Manned deep space missions are still a long way off, but space agencies are already testing procedures, equipment and human stamina for operations in extreme environment conditions. Small groups of astronauts take turns in spending days in an underwater lab, off Florida’s southern coast, simulating future missions to some remote world. VOA’s George Putic reports.
Video

Video Astronauts Train Underwater for Deep Space Missions

Manned deep space missions are still a long way off, but space agencies are already testing procedures, equipment and human stamina for operations in extreme environment conditions. Small groups of astronauts take turns in spending days in an underwater lab, off Florida’s southern coast, simulating future missions to some remote world. VOA’s George Putic reports.
Video

Video Civil Rights Leaders Struggled to Achieve Voting Rights Act

Fifty years ago, lawmakers approved, and U.S. President Lyndon Johnson signed, the Voting Rights Act of 1965. The measure outlawed racial discrimination in voting, giving millions of blacks in many parts of the southern United States federal enforcement of the right to vote. Correspondent Chris Simkins introduces us to some civil rights leaders who were on the front lines in the struggle for voting rights.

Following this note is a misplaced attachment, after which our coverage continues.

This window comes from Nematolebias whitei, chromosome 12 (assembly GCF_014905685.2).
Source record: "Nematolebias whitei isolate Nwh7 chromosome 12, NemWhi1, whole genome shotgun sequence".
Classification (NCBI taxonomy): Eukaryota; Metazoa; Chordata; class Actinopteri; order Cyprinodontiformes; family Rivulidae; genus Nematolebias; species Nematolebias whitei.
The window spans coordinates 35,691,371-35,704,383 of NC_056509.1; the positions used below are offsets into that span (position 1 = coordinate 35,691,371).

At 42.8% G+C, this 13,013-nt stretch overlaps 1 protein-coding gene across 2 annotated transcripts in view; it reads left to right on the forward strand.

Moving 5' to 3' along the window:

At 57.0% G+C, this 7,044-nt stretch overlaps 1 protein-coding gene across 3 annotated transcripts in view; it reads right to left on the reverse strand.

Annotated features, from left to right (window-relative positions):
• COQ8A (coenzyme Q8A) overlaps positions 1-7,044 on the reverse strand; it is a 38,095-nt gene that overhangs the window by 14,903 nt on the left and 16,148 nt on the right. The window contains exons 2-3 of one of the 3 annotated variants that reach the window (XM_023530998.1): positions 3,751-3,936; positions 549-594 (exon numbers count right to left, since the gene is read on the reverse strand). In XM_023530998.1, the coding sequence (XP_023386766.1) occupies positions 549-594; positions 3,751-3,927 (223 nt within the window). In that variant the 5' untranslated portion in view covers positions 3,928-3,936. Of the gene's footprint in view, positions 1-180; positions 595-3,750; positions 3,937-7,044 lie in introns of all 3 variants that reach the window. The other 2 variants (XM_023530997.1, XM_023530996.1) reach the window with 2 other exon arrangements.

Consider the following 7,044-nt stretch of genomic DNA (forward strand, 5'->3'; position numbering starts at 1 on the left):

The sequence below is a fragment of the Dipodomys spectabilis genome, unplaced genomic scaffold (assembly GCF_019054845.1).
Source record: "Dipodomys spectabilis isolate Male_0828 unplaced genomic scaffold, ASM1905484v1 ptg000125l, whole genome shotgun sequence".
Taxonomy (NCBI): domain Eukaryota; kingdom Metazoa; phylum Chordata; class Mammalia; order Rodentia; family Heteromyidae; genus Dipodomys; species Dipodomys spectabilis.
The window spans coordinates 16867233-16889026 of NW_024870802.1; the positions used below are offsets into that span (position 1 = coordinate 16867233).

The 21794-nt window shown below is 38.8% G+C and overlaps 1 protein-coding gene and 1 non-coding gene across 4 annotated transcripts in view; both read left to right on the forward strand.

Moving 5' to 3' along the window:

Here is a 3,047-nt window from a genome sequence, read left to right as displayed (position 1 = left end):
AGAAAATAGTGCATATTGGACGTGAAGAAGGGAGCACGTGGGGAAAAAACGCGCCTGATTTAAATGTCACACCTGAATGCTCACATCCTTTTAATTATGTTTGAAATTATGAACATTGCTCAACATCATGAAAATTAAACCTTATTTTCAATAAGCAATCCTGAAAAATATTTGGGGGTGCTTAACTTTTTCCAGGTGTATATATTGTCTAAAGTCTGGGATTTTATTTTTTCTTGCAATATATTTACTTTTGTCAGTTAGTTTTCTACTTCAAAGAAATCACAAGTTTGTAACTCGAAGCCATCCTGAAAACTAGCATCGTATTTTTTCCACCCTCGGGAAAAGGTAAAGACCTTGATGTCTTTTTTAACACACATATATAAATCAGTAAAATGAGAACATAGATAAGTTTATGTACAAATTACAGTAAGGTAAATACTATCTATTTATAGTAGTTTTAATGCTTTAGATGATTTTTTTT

Video

Video Booming London Property a ‘Haven for Dirty Money’

Billions of dollars of so-called ‘dirty money’ from the proceeds of crime - especially from Russia - are being laundered through the London property market, according to anti-corruption activists. As Henry Ridgwell reports from the British capital, the government has pledged to crack down on the practice.
Video

Video Hometown of Boy Scouts of America Founder Reacts to Gay Leader Decision

Ottawa, Illinois, is the hometown of W.D. Boyce, who founded the Boy Scouts of America in 1910. In Ottawa, where Scouting remains an important part of the legacy of the community, the end of the organization's ban on openly gay adult leaders was seen as inevitable. VOA's Kane Farabaugh reports.
Video

Video 'Metal Muscles' Flex a New Bionic Hand

Artificial limbs, including the most complex of them – the human hand – are getting more life-like and useful due to constant advances in tiny hydraulic, pneumatic and electric motors called actuators. But now, as VOA’s George Putic reports, scientists in Germany say the future of the prosthetic hand may lie not in motors but in wires that can ‘remember’ their shape.
Video

Video Russia Accused of Abusing Interpol to Pursue Opponents

A British pro-democracy group has accused Russia of abusing the global law enforcement agency Interpol by requesting the arrest and extradition of political opponents. A new report by the group notes such requests can mean the accused are unable to travel and are often unable to open bank accounts. VOA's Henry Ridgwell reports.
Video

Video 'Positive Atmosphere' Points Toward TPP Trade Deal in Hawaii

Talks on a major new trade agreement among 12 Pacific Rim nations are said to be nearing completion in Hawaii. Some trade experts say the "positive atmosphere" at the discussions could mean a deal is within reach, but there is still hard bargaining to be done over many issues and products, including U.S. drugs and Japanese rice. VOA's Jim Randle reports.
Video

Video Genome Initiative Urgently Moves to Freeze DNA Before Species Go Extinct